Progressive multifocal leucoencephalopathy (PML) is a subacute demyelinating disease, resulting from the infection of oligodendrocytes by JC virus. It almost exclusively affects immunocompromised individuals and was first reported in a patient with chronic lymphocytic leukemia.  The widespread use of immunosuppression in the treatment of autoimmune diseases, organ transplantation and AIDS has resulted in the marked increase in its incidence and AIDS accounts for more than 85% cases of PML.  We recently managed a patient with Chronic Lymphocytic Leukemia (CLL) who manifested with status epilepticus, hemiplegia; his MRI simulated PML following the fludarabine therapy. We report this unusual manifestation and discuss the problem in diagnosis of PML.
| Case Report|| |
A 60-year-old male who was suffering from CLL for the last 8 years developed anemia and thrombocytopenia 1.5 years back for which he received two courses of fludarabine. Following the therapy, his symptoms improved and he remained well for 6 months. Six months after the last course of fluderabine, he gradually became drowsy, and on the third day, he developed right partial seizures for 5-7 min, which was followed by right hemiplegia. Twelve hours later he had another partial seizure with secondary generalization that continued for 12 h. The patient did not have any past history of epilepsy, diabetes, hypertension or HIV.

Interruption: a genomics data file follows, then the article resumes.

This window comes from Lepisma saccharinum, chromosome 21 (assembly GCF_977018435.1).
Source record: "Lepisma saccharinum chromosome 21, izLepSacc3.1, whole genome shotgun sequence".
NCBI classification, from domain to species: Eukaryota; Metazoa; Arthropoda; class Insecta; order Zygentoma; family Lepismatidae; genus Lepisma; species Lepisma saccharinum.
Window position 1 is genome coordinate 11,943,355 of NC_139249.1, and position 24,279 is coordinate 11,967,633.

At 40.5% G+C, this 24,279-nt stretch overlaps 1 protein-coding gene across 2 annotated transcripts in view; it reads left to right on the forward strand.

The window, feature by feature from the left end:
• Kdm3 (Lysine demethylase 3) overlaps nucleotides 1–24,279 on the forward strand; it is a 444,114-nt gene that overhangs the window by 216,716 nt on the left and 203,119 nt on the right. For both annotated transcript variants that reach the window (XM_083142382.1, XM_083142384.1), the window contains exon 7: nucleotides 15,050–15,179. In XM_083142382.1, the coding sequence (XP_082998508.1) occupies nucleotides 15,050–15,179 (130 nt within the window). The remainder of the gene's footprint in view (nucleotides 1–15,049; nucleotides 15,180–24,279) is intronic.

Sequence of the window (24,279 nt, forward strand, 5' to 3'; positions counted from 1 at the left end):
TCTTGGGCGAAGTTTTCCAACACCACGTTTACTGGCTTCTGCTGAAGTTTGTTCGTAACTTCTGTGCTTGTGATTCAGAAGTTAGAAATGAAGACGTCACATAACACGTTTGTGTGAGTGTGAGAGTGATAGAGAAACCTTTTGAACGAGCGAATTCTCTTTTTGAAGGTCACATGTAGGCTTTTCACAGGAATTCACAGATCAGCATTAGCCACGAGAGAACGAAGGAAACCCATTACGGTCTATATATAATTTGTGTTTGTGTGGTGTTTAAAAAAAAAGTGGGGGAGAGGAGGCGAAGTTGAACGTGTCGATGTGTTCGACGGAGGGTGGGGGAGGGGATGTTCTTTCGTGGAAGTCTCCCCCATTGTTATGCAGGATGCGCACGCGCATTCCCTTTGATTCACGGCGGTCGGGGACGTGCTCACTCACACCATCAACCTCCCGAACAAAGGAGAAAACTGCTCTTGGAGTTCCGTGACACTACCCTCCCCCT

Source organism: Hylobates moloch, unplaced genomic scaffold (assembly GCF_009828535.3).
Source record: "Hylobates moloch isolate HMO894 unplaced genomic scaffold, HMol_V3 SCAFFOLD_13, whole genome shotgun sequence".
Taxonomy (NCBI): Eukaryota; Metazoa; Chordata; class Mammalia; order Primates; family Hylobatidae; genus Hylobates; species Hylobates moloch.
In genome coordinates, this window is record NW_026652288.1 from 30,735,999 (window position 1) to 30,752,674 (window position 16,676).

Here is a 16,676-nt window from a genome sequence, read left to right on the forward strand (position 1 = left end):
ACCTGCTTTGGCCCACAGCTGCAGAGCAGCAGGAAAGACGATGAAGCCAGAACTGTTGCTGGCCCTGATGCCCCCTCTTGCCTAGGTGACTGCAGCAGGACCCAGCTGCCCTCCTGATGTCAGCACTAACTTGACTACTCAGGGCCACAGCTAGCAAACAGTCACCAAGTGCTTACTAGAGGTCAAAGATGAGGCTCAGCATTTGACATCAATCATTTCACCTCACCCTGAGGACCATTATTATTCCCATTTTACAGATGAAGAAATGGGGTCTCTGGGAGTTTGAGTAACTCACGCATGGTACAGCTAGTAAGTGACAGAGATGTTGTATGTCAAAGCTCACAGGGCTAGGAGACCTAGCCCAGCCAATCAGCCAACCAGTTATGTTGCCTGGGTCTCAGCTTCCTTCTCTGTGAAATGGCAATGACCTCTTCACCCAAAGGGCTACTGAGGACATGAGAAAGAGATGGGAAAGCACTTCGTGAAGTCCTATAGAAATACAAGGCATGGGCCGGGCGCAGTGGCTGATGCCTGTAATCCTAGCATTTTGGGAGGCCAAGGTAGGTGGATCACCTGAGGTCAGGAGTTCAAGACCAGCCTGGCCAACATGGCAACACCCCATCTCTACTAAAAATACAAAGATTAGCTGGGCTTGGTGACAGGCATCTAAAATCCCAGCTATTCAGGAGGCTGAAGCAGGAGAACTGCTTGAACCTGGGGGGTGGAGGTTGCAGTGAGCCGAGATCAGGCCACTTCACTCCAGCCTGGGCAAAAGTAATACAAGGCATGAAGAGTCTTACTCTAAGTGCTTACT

On examination, he appeared to be a pale elderly male. Pulse was 80/min, BP was 120/80 mm of Hg and he had hepatosplenomegaly. The patient was comatose and responded to painful stimuli by limb extension. He had right-sided hemiplegia with hyperreflexia and right plantar response was extensor. The patient received IV fluids, intravenous ceftriaxone 2 g 12 hourly and IV phenytoin followed by sodium valproate for the control of status epilepticus. After 12 h, his seizures were controlled and consciousness started improving.